Research on quantum communications using a chain of synchronously moving satellites without repeaters

Academic and industry researchers are increasingly eyeing the prospect of global communications networks that would take advantage of quantum technology. Long-distance quantum communication can be achieved by directly sending light through space using a train of orbiting satellites that function as optical lenses without using repeaters.

Some research groups are looking at satellite-based quantum communications, in which quantum information would ride on laser beams between spacecraft in low Earth orbit (LEO). However, the loss of photons in diffracting laser beams, as well as the curvature of the Earth itself, would likely limit realistic distances of high-efficiency quantum links between LEO satellites to less than 2000 km.

Image Credit: S. Goswami/University of Calgary

Recently, researchers Sumit Goswami of the University of Calgary, Canada, and Sayandip Dhara of the University of Central Florida, US, have laid out a proposal showing how those pitfalls could be overcome (Phys. Rev. Appl., doi: 10.1103/PhysRevApplied.20.024048). Their proposal involves relaying delicate quantum signals across a chain of relatively closely spaced, synchronously moving satellites. Those satellites, the pair suggests, could effectively act “like a set of lenses on an optical table,” focusing and bending beams along Earth’s curvature and preventing photon loss across distances as great as 20,000 km—without the need for quantum repeaters. Goswami said  that a chain of around 160 satellites would be needed to cover the full 20,000-km distance modeled in the paper. Such a single, geostationary chain, he noted, would cover most of the globe every three days as the Earth rotated beneath the satellite array—so, Goswami said, “even just one chain can be used for connecting many places at different times.” But a larger, 2D network, to enable uninterrupted worldwide quantum communications, would require tens of thousands of new satellites.

While Goswami and Dhara metaphorically refer to the nodes in their proposed all-satellite quantum network (ASQN) as satellite lenses, in reality the optical magic happens with mirrors, to keep absorption-related photon losses to an absolute minimum. In simplified terms, a given satellite in the chain sends a beam of light to the next one, perhaps 120 km away. That next satellite captures and refocuses the beam with a receiving mirror and bounces it off of two smaller mirrors to a final transmitting mirror, which relays the signal on to the next satellite in the chain.

In their modeling, Goswami and Dhara considered a chain of satellites, each separated from the next by 120 km; given expected beam divergence in Earth orbit, that implies a telescope diameter of 60 cm for each satellite. The team’s modeling suggests that such a relay setup, using vortex beams to pass the quantum signal from satellite to satellite, would virtually eliminate diffraction loss across distances of 20,000 km.

With diffraction loss taken care of, Goswami and Dhara methodically looked at other potential sources of loss in the satellite-lens system. One obvious one is reflection loss of some photons at the mirrors themselves, which the pair thinks could be kept manageable through a configuration combining large metal mirrors and small, ultrahigh-reflectivity Bragg mirrors. Another source of loss lies in tracking and positioning errors for the satellites in the chain; such hiccups would need to be held to a minimum to keep the satellites in sync with one another.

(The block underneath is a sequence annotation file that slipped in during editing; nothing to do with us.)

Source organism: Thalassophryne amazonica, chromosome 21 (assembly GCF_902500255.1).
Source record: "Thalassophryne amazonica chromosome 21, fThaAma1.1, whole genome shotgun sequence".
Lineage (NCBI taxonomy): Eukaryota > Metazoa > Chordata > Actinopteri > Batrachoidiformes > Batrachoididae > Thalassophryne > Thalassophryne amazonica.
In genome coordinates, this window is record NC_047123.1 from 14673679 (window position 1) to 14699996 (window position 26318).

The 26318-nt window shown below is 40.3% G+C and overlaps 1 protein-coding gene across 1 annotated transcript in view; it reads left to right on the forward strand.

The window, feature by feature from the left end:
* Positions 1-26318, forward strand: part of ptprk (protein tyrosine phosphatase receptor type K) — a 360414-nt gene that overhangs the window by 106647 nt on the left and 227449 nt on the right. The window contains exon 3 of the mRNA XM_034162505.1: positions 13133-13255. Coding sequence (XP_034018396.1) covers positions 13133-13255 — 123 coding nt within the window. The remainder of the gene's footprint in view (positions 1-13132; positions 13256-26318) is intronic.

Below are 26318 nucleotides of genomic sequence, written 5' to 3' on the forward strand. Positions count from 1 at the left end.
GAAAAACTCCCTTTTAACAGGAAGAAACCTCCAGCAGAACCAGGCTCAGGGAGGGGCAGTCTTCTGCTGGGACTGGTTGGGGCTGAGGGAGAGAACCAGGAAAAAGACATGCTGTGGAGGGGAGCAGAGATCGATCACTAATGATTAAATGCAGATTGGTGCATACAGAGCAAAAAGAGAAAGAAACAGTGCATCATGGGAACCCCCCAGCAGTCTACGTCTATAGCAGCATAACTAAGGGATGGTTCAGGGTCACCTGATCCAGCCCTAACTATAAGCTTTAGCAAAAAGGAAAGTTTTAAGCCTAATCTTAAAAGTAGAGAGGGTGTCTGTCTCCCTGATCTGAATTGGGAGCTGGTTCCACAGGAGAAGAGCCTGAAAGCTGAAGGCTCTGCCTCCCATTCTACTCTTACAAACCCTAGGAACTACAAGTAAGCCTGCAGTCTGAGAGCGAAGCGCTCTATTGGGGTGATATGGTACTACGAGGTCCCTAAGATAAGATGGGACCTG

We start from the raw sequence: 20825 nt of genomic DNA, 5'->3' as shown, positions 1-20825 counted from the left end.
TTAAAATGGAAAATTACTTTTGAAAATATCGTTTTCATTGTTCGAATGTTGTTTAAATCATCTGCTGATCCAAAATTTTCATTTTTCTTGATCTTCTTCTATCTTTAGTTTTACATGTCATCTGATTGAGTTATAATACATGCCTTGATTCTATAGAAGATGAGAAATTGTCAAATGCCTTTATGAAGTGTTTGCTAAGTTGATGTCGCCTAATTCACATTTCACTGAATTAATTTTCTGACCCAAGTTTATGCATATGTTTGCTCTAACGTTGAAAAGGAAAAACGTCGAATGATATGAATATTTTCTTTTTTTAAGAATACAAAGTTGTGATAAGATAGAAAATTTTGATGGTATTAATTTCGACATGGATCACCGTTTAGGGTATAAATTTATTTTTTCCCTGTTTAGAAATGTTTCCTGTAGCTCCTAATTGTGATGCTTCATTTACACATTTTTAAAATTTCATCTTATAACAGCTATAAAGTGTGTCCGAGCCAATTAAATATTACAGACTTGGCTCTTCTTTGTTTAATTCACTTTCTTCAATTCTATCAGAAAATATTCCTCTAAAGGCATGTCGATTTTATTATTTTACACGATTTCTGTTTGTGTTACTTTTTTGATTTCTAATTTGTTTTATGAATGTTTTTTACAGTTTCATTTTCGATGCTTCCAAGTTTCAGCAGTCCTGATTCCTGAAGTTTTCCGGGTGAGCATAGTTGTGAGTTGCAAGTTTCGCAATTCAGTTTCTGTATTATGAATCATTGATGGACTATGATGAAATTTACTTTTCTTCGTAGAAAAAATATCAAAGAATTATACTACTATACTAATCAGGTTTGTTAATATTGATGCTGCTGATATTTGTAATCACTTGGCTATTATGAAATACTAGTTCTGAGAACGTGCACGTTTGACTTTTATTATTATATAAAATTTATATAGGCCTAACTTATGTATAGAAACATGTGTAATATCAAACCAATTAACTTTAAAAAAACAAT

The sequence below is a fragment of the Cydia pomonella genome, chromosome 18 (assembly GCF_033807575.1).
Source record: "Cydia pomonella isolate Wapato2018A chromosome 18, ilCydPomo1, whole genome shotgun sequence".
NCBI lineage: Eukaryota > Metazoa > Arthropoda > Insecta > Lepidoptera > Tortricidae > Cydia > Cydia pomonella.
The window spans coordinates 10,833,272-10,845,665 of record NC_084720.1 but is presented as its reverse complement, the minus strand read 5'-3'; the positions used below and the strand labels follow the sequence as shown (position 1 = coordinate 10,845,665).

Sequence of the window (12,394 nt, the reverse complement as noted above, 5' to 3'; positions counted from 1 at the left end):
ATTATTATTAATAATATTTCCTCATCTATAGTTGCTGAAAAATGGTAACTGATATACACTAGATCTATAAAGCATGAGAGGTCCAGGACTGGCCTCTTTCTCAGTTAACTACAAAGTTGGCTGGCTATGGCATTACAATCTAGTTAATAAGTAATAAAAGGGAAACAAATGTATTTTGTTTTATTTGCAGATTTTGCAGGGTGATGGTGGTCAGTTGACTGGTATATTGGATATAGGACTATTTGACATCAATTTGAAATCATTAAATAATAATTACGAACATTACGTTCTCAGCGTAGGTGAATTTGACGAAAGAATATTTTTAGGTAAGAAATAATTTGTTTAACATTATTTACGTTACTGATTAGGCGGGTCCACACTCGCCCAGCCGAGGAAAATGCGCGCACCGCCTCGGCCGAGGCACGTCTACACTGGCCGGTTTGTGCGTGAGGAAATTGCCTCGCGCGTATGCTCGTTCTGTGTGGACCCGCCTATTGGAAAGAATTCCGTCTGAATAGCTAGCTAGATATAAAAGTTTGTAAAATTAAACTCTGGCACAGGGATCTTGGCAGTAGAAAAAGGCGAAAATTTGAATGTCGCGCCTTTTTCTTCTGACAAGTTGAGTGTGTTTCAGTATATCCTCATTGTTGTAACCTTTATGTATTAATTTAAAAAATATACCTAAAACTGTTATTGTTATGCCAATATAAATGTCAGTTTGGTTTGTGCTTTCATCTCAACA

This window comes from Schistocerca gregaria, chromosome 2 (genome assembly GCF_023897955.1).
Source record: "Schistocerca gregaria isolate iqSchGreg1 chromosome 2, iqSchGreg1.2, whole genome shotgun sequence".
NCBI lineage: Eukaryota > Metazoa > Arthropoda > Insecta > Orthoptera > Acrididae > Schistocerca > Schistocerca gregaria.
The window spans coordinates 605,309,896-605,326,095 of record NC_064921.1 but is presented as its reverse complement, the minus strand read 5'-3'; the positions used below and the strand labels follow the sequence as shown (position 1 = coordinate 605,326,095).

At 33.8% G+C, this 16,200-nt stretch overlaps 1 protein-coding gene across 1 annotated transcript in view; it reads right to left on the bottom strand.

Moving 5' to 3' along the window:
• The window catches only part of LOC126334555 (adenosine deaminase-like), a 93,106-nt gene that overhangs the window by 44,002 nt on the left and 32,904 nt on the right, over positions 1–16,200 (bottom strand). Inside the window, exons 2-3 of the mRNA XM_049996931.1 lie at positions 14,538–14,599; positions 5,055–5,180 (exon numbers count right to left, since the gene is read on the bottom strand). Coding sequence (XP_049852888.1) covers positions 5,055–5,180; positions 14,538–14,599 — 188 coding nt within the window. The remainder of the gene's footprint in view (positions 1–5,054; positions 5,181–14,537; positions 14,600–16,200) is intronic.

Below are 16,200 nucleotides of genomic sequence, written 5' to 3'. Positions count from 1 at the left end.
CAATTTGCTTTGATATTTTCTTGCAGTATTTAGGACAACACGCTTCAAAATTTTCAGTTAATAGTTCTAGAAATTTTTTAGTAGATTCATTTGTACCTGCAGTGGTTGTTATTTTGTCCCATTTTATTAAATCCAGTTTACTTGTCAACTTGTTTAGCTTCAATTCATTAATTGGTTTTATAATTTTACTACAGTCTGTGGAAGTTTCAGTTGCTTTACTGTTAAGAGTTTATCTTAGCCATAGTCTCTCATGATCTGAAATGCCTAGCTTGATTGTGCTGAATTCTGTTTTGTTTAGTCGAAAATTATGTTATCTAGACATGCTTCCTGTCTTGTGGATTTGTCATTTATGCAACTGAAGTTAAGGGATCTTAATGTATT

A final source of loss has nothing to do with the satellites. Depending on the quantum communication architecture, quantum information needs to be transmitted from and to stations on Earth’s surface. For free-space optical signals, that opens the prospect of data losses due to atmospheric turbulence, which can dramatically increase the beam size and spread.  Turbulence turns out to be a much bigger problem for data in the uplink (ground to satellite) than in the downlink (satellite to ground). That’s because in the uplink, the turbulence is doing its dirty work at the beginning of the communication chain rather than at its end; thus the turbulence-induced beam divergence and fragmentation is magnified across the large propagation distance of the satellite network as a whole.

Outperforming fiber—without repeaters:


Image Credit: S. Goswami and S. Dhara, Phys. Rev. Appl. 20, 024048 (2023), doi: 10.1103/PhysRevApplied.20.024048; copyright 2023 by the American Physical Society [Enlarge image]

For their proposed all-satellite quantum network (ASQN), Goswami and Dhara modeled two different quantum communication schemes. In one, qubit transmission (top), photons are transmitted from a ground-based source to a first satellite, relayed through space along a chain of reflector satellites, and beamed to another ground station, with beam diffraction controlled by focusing. In the other, entanglement distribution, an entanglement source is located either in a satellite (S1) or on the ground (S2), and entangled photons are distributed to widely separated ground stations, where they’re tested for quantum-secure communication.

Taking all of these sources of loss (and a few others) into account, Goswami and Dhara numerically simulated how such a chain of relay satellite lenses might work in transmitting quantum information under two scenarios. One is so-called entanglement distribution, the protocol demonstrated by researchers in China on the Micius satellite, in which photons are entangled in space and sent in different directions via the satellite lenses, ultimately to be transmitted down to widely separated stations on Earth and tested for quantum security.

The other is a simpler “qubit transmission” protocol, in which quantum bits (qubits) are simply sent from a ground station to the first satellite, transmitted across the chain and finally beamed down to a second, distant ground station. Such a system would require a different kind of optical design, to counteract the impact of turbulence on the satellite uplink. Goswami and Dhara think this approach may have certain advantages, however, as it keeps both the qubit source and detection in more controllable, better-outfitted ground stations.

Under both scenarios, the team found that the total signal loss across 20,000 km would come in at around 30 dB. That’s comparable to the loss experienced across only 200 km of a direct optical-fiber link (assuming a loss rate of 0.15 dB/km in the fiber). “Such a low-loss satellite-based optical-relay protocol,” Goswami and Dhara write, “would enable robust, multimode global quantum communication and would not require either quantum memories or repeater protocol.”